Sunday, July 27, 2014

Who Likes Surprises?

There has been a lot of excitement this month, which almost derailed this challenge. The big, happy excitement is that Sara and her husband, Will, bought and moved into a new house. This is a major feat anywhere, and especially in San Francisco. The less big, less happy excitement is that I was traveling -- for business and pleasure -- for most of the second half of the month. So finding a time to get together and bake proved challenging.

For that reason, I decided to forge ahead and bake a thematic surprise cake that Sara and Will could enjoy with me. The cake I chose -- the House Cake from Surprise-Inside Cakes by Amanda Rettke (very fortunately available in Kindle version from the San Francisco Public Library!) -- was very daunting for me at the outset.

It began at 7 am with four white cakes, which I baked and popped in the freezer. I only had 9-in. cake pans, although the recipe called for 8-in. pans, but I went with what I had and it worked fine. Strangely I had four of them, as well as two smaller pans. I have no idea where all those cake pans came from.

Chocolate and red velvet cakes followed. The chocolate was especially delicious even though (or perhaps because!) I didn't cut the milk chocolate bits small enough, so they didn't melt fully into the cake as they were supposed to. The two cakes looked quite similar when baked, but the red velvet had the prettier batter.

I also made a whole lot of butter cream frosting. The amount of butter and confectioners sugar involved was shocking. After chilling, I staked two cakes together with frosting in between and begin cutting out the house. You can see the funnel shape for the roof below; I cut a straight-sided cylinder for the body of the house. I was supposed to use round cookie cutters to size the cut-outs but I didn't have any so I free-handed it, which made me a little nervous. 

My cakes were a little domed but I am not adept evening them out with a knife, so I just relied on frosting to do the trick. Once I had cut out the house shapes I filled in the holes with the other cakes crumbled together with frosting and stacked the whole thing together. It was very tall!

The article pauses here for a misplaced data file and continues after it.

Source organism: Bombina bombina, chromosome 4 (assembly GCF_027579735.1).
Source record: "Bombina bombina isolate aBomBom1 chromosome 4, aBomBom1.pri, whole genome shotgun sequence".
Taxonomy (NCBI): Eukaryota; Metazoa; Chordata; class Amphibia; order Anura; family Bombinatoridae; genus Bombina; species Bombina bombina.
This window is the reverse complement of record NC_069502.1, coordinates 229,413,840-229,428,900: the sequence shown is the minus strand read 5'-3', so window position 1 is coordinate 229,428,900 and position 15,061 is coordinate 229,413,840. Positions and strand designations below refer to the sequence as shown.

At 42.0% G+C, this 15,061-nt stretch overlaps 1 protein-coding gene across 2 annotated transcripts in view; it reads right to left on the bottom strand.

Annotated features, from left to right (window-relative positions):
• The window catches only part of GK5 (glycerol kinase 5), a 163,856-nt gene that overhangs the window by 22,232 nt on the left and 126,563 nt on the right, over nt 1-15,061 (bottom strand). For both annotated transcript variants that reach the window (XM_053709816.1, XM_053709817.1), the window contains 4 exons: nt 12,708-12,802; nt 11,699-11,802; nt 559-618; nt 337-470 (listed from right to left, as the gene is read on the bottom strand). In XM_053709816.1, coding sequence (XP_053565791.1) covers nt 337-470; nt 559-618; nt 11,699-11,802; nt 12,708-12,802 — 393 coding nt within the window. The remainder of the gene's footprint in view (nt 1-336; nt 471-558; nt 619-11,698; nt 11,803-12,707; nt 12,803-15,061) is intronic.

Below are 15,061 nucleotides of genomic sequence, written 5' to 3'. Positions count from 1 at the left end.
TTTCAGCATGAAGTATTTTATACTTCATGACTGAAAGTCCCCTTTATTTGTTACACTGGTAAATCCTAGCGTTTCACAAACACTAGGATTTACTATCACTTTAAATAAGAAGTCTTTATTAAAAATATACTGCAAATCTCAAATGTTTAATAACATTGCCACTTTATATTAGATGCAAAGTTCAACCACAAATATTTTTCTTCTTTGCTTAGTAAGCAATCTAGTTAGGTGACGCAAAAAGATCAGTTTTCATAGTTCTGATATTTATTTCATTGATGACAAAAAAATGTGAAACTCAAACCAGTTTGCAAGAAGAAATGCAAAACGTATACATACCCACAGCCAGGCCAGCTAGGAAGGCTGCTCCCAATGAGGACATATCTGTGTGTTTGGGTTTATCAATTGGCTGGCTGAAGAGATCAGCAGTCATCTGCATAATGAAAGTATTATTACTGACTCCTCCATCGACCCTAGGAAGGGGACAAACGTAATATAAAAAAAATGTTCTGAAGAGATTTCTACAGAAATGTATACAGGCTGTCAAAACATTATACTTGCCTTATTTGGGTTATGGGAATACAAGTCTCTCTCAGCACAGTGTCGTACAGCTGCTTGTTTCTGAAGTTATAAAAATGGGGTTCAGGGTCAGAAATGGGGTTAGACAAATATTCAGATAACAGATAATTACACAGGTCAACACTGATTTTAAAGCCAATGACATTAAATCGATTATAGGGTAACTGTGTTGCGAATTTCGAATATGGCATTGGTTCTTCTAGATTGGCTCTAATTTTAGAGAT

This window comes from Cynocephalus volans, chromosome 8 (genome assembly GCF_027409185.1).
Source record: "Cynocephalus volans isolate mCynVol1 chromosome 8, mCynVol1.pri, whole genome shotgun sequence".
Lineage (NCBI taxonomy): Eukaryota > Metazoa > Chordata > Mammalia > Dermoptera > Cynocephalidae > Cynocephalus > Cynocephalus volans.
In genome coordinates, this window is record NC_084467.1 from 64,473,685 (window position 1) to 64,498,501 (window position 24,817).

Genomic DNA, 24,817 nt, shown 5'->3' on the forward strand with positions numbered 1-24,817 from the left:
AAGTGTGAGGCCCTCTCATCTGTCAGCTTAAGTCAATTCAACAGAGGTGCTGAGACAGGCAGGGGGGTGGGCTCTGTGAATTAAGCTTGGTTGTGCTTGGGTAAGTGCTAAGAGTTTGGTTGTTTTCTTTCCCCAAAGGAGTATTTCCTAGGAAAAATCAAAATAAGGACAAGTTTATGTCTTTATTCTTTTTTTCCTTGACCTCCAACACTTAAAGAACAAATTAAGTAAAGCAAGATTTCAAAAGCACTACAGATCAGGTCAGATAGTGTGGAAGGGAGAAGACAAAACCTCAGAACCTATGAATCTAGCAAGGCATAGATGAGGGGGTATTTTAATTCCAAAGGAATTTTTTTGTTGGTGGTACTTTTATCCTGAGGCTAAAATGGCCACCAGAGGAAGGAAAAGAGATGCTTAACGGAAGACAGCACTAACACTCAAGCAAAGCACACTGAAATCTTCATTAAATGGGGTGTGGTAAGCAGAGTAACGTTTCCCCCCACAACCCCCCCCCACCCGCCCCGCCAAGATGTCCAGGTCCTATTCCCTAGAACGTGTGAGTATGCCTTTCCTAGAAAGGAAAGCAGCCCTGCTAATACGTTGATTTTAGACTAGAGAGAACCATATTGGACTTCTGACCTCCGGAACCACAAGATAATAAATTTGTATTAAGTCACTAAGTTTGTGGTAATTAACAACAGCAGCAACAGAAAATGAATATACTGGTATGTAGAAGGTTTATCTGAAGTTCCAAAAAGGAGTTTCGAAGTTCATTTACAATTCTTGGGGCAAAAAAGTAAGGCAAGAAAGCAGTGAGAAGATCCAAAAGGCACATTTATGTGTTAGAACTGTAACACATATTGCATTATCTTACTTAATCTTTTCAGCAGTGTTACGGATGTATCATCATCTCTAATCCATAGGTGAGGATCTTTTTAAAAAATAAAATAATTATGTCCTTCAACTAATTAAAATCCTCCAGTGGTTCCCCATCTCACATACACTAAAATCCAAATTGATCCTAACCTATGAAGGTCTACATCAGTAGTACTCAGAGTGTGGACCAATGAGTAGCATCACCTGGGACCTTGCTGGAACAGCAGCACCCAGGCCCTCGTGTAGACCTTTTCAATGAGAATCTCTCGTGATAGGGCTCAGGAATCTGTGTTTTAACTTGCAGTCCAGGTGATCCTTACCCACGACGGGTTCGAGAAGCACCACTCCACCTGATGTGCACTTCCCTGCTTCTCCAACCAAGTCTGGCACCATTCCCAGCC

Sadly I ran out of frosting midway through frosting the outside. If anyone ever tries this recipe, I recommend making two recipes of buttercream frosting instead of the one she recommends. Or else your cake will look like mine on the outside instead of the beautiful version in her book. 

While we all had some laughs at my cake's decrepit exterior, I have to admit to feeling extremely proud about the inside. At first you couldn't quite make out the door, but when we cut into it a little more, voilĂ ! A house!

All told, this cake took over 12 hours to make, and I put it in the freezer for substantially less time than was ideal according to the recipe. That being said, a lot of those hours were not active time and, although more demanding then a regular cake, I wouldn't say this one was hard to make. I'd try a surprise cake again for a special occasion. I was glad to have such a happy event to celebrate with this one. Congratulations to Sara and Will!

I'm not including the recipe this month because it's long and involved, but if you are interested I recommend checking out Surprise-Inside Cakes from your library or buying it. Jumping down the Internet rabbit hole of surprise cakes is a fun way to spend some time, too. A zebra cake was the runner-up choice this month, and I may give it a try another time!

For the July Daring Baker’s Challenge, Ruth from The Crafts of Mommyhood challenged us to bake a cake. But not just any cake; she asked us to add in a special surprise for our eyes as well as our taste buds!


Rebecca said...

This is a wonderfully fun cake! Nice job. I never seem to have enough buttercream when I frost cakes either.

Agos said...

Wow, your cake looks so impressive! Great job :)

Marcellina In Cucina said...

Ooooh, that's a great surprise!

Julie said...

Your cake looks awesome! The interior made those 12 hours worth it. Congratulations to the new homeowners.